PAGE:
Jesus Dies Everyday

Jesus Dies Everyday

This morning I greeted one of my church friends at St. Francis who has cancer.  He recently began chemotherapy. Today we said good morning, but I did not recognize him immediately until he passed by because either is hair had fallen out or he had his head shaved.  I exclaimed his name, when I recognized him.  He had just walked a long way from the parking lot into the church in order to faithfully worship with us, as is his habit.

Part way through Mass, he got up with two people, one on each arm to go out.  I was serving as an usher this day and I recognized the problem and started up to help, but seeing two people already helping, I sat back down. He collapsed to the floor, the people helping him not able to hold him up.  I rushed across the room, but he was already surrounded with others in his seating area helping him.  Silently I prayed, with tears, and assisted a woman who had called 911 in flagging down the fire trucks who arrived before the ambulance to help.  The ambulance arrived and he was put on a stretcher while conscious and rolled out of the sanctuary with applause by the congregation.

Later, after church, several of us held hands and prayed for him, and recited the “Our Father” at the end.  As I write, I don’t know how he is doing, but as I am doing my Examen this night a thought occurred to me:   Jesus dies every day!

What do you mean, John, that Jesus dies every day?  He died only once, on the cross, for all of mankind and Jesus said, “It is finished.”  Jesus also lives in each of us and the image of God lives in every man.  We can find God’s presence in everything that exists, in every sparrow which falls to the ground which God knows.  Why?  Because He lives, and in Him we live and move and have our being.  God is in all things.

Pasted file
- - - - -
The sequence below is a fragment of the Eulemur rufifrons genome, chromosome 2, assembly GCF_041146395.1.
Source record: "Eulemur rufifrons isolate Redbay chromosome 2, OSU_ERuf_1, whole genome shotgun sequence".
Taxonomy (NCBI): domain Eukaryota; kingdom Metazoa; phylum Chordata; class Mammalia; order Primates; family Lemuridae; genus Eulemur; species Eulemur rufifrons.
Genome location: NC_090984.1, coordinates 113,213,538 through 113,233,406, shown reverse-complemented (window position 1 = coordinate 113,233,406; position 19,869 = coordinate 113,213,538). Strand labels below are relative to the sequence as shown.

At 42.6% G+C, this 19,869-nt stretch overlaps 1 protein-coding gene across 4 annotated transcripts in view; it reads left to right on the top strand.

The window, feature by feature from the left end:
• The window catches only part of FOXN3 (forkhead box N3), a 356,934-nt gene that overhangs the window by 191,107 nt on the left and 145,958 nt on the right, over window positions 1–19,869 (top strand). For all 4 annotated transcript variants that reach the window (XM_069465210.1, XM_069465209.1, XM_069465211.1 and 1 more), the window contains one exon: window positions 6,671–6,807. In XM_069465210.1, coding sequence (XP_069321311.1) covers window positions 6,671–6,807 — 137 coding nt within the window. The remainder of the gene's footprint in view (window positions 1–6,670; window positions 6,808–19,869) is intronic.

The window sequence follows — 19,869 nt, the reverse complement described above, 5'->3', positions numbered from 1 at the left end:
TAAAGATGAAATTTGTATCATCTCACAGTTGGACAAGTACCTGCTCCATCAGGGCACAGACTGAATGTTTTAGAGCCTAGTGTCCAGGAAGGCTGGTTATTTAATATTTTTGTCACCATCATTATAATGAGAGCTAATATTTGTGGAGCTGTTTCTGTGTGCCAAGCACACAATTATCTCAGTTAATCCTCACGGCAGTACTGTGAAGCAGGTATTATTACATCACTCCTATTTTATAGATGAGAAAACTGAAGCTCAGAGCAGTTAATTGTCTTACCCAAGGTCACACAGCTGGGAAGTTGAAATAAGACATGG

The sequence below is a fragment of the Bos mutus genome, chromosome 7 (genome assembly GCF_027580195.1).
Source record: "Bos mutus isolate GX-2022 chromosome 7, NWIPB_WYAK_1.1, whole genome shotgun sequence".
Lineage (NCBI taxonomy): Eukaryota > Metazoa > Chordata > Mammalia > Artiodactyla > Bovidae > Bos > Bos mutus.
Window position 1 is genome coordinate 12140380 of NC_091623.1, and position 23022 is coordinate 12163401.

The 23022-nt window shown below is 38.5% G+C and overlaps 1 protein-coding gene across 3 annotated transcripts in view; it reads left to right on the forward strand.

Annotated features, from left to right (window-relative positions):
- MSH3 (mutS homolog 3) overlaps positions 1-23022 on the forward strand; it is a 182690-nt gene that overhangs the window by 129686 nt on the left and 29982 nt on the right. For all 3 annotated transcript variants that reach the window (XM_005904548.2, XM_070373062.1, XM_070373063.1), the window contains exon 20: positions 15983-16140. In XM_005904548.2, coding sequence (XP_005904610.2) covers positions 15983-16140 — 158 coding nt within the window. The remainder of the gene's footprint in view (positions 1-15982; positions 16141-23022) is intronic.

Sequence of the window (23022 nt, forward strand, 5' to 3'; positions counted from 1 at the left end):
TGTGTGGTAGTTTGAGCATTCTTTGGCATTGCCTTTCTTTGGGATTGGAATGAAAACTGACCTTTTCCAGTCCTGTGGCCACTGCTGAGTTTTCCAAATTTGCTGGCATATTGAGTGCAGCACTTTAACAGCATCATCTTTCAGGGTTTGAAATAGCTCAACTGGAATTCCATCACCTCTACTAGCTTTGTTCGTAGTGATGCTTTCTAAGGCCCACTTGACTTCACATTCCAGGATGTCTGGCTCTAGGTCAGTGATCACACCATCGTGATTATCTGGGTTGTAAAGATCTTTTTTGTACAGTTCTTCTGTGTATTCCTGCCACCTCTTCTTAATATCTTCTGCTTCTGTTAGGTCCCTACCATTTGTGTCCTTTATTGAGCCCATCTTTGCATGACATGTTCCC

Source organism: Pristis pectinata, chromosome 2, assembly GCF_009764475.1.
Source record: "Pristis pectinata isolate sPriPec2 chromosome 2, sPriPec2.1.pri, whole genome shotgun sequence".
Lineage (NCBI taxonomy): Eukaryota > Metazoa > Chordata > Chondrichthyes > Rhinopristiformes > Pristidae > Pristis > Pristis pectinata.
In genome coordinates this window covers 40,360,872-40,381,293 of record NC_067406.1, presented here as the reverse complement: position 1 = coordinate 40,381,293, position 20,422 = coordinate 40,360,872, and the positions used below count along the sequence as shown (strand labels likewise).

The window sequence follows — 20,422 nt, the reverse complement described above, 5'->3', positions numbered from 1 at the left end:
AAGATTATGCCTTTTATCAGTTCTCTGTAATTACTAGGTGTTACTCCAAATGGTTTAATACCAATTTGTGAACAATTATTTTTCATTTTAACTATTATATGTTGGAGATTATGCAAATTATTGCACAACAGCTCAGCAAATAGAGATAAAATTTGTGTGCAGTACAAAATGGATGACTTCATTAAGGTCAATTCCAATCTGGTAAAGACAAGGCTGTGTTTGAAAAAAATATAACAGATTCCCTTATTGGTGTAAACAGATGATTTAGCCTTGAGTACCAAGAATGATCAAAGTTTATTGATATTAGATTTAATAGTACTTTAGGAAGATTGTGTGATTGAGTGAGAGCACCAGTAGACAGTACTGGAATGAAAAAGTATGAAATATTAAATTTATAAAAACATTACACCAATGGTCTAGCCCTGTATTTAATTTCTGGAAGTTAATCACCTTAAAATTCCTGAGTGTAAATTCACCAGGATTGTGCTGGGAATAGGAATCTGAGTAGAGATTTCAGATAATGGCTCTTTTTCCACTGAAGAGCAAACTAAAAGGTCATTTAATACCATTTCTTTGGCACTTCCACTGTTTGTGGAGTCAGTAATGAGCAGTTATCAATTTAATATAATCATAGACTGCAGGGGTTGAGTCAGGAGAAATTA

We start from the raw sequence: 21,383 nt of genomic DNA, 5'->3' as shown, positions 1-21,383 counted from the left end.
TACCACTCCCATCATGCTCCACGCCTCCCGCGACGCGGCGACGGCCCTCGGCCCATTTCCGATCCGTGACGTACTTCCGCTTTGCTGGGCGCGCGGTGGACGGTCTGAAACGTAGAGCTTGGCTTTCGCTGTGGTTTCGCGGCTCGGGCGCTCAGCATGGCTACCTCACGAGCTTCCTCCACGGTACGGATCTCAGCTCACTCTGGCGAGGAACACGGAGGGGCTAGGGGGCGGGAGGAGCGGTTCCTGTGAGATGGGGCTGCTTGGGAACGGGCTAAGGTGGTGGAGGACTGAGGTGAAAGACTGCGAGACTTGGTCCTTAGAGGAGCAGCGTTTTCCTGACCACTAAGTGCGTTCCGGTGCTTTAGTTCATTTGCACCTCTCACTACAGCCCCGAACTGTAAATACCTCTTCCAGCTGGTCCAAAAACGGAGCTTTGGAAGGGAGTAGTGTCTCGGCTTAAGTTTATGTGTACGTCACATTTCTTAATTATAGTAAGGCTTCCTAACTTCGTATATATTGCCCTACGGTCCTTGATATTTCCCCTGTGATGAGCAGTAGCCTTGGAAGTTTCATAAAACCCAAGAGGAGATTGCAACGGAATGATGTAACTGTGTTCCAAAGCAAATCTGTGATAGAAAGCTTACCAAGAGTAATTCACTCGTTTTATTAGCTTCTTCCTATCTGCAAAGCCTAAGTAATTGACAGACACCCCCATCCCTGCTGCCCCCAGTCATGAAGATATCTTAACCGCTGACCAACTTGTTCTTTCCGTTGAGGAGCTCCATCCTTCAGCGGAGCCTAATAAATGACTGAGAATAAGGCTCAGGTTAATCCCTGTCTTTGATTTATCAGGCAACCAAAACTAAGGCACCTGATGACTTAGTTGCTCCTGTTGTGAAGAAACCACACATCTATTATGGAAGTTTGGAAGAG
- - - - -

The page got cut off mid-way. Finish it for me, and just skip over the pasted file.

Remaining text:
By now you may have figured I am not going to thump on the Bible for scripture references concerning what I am writing, and what I am imagining.  Let’s just think about it, and if I imagine something wrong, I stand corrected.

Thus, I imagine that God who lives in us also dies with us when we die.  When we are in pain, so Jesus is in pain. He knows.  We are supposed to die daily to ourselves, putting away the old man of sin.  Why would a little of God not die when we die to, to be later resurrected?

Jesus promised to draw all men unto himself.  Even if Jesus does not do that in our life time in this physical body, what prevents Him from drawing us to Himself at our (our and Jesus’) death?  He could just show us in brilliant light, in a love filled way, what with God is really like and let us choose life.  If you want to live forever as He draws us to the loving light and unto Himself, now is the time to believe. Don’t count on the unknown future.  I will overlook the objections that Jesus cannot save us immediately because we have to pay for our sins, or be purified in purgatory.  I wonder if Jesus does not in a way die again with us, experiencing our pain, our suffering, His hands held out in compassion and love for those who live in Him and Him in us, and if we fall, to raise us up again?

What about my friend who collapsed in church today?  He has lived a good life already. Every day is a gift to him from God who gave him life and who lives in him.  Maybe God will answer his and our prayers and miraculously heal him, or maybe not.

Either way, God knows how to die, every day.  He knows how to raise from the dead and how to take care of those whom He loves. In the interim, if there is an interim, let us trust in Him, as does my friend.

Grace & Peace,

John Cooper

 

About jcooperforpeace
Peacemaker in Fellowship Engaged in Ignatian Spirituality, Active Nonviolence and Social Justice

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